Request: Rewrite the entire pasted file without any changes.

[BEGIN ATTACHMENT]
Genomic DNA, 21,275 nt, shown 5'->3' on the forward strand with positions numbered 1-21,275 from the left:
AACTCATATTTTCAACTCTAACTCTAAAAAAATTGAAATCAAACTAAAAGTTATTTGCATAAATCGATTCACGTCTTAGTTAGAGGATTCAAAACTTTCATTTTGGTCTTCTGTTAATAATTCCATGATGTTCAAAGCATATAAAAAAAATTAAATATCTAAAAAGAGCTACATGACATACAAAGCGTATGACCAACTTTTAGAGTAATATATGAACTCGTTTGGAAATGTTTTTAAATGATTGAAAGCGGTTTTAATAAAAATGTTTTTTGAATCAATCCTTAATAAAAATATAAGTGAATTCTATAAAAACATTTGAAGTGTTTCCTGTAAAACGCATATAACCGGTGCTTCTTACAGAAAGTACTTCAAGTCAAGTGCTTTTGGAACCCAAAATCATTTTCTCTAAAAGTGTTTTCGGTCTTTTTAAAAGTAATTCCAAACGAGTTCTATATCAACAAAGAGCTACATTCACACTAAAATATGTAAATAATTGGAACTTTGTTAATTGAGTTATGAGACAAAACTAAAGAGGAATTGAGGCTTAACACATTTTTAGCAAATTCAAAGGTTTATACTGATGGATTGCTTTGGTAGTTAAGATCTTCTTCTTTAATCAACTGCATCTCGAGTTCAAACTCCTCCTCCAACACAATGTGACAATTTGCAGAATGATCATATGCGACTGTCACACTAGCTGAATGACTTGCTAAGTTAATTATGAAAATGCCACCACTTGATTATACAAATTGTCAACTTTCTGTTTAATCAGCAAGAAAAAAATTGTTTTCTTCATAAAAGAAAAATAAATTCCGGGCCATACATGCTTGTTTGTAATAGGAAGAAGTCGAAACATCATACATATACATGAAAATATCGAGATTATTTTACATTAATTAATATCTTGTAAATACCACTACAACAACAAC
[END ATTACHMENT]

Genomic DNA, 21,275 nt, shown 5'->3' on the forward strand with positions numbered 1-21,275 from the left:
AACTCATATTTTCAACTCTAACTCTAAAAAAATTGAAATCAAACTAAAAGTTATTTGCATAAATCGATTCACGTCTTAGTTAGAGGATTCAAAACTTTCATTTTGGTCTTCTGTTAATAATTCCATGATGTTCAAAGCATATAAAAAAAATTAAATATCTAAAAAGAGCTACATGACATACAAAGCGTATGACCAACTTTTAGAGTAATATATGAACTCGTTTGGAAATGTTTTTAAATGATTGAAAGCGGTTTTAATAAAAATGTTTTTTGAATCAATCCTTAATAAAAATATAAGTGAATTCTATAAAAACATTTGAAGTGTTTCCTGTAAAACGCATATAACCGGTGCTTCTTACAGAAAGTACTTCAAGTCAAGTGCTTTTGGAACCCAAAATCATTTTCTCTAAAAGTGTTTTCGGTCTTTTTAAAAGTAATTCCAAACGAGTTCTATATCAACAAAGAGCTACATTCACACTAAAATATGTAAATAATTGGAACTTTGTTAATTGAGTTATGAGACAAAACTAAAGAGGAATTGAGGCTTAACACATTTTTAGCAAATTCAAAGGTTTATACTGATGGATTGCTTTGGTAGTTAAGATCTTCTTCTTTAATCAACTGCATCTCGAGTTCAAACTCCTCCTCCAACACAATGTGACAATTTGCAGAATGATCATATGCGACTGTCACACTAGCTGAATGACTTGCTAAGTTAATTATGAAAATGCCACCACTTGATTATACAAATTGTCAACTTTCTGTTTAATCAGCAAGAAAAAAATTGTTTTCTTCATAAAAGAAAAATAAATTCCGGGCCATACATGCTTGTTTGTAATAGGAAGAAGTCGAAACATCATACATATACATGAAAATATCGAGATTATTTTACATTAATTAATATCTTGTAAATACCACTACAACAACAAC